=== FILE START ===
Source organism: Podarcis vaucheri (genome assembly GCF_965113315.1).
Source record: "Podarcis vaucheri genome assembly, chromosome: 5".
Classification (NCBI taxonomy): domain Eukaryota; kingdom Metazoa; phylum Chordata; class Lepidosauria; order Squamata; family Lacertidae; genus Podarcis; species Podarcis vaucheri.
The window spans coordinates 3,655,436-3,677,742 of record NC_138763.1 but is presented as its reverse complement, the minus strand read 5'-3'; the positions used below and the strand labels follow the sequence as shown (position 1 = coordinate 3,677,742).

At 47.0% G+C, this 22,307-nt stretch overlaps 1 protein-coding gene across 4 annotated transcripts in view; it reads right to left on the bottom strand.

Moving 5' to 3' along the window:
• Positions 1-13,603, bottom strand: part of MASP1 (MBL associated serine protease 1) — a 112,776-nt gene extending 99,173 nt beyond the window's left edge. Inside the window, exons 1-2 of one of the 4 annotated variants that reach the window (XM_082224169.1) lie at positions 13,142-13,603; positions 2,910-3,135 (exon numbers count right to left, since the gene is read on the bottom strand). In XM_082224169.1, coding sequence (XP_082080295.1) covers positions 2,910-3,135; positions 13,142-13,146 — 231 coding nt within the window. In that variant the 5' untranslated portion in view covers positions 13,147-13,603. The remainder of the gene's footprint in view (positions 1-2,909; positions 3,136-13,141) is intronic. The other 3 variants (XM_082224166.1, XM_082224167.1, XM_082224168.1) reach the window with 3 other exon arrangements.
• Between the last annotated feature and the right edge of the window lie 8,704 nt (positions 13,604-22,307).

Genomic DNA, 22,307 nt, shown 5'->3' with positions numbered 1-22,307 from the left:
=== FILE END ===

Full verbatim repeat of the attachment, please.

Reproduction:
Source organism: Podarcis vaucheri (genome assembly GCF_965113315.1).
Source record: "Podarcis vaucheri genome assembly, chromosome: 5".
Classification (NCBI taxonomy): domain Eukaryota; kingdom Metazoa; phylum Chordata; class Lepidosauria; order Squamata; family Lacertidae; genus Podarcis; species Podarcis vaucheri.
The window spans coordinates 3,655,436-3,677,742 of record NC_138763.1 but is presented as its reverse complement, the minus strand read 5'-3'; the positions used below and the strand labels follow the sequence as shown (position 1 = coordinate 3,677,742).

At 47.0% G+C, this 22,307-nt stretch overlaps 1 protein-coding gene across 4 annotated transcripts in view; it reads right to left on the bottom strand.

Moving 5' to 3' along the window:
• Positions 1-13,603, bottom strand: part of MASP1 (MBL associated serine protease 1) — a 112,776-nt gene extending 99,173 nt beyond the window's left edge. Inside the window, exons 1-2 of one of the 4 annotated variants that reach the window (XM_082224169.1) lie at positions 13,142-13,603; positions 2,910-3,135 (exon numbers count right to left, since the gene is read on the bottom strand). In XM_082224169.1, coding sequence (XP_082080295.1) covers positions 2,910-3,135; positions 13,142-13,146 — 231 coding nt within the window. In that variant the 5' untranslated portion in view covers positions 13,147-13,603. The remainder of the gene's footprint in view (positions 1-2,909; positions 3,136-13,141) is intronic. The other 3 variants (XM_082224166.1, XM_082224167.1, XM_082224168.1) reach the window with 3 other exon arrangements.
• Between the last annotated feature and the right edge of the window lie 8,704 nt (positions 13,604-22,307).

Genomic DNA, 22,307 nt, shown 5'->3' with positions numbered 1-22,307 from the left: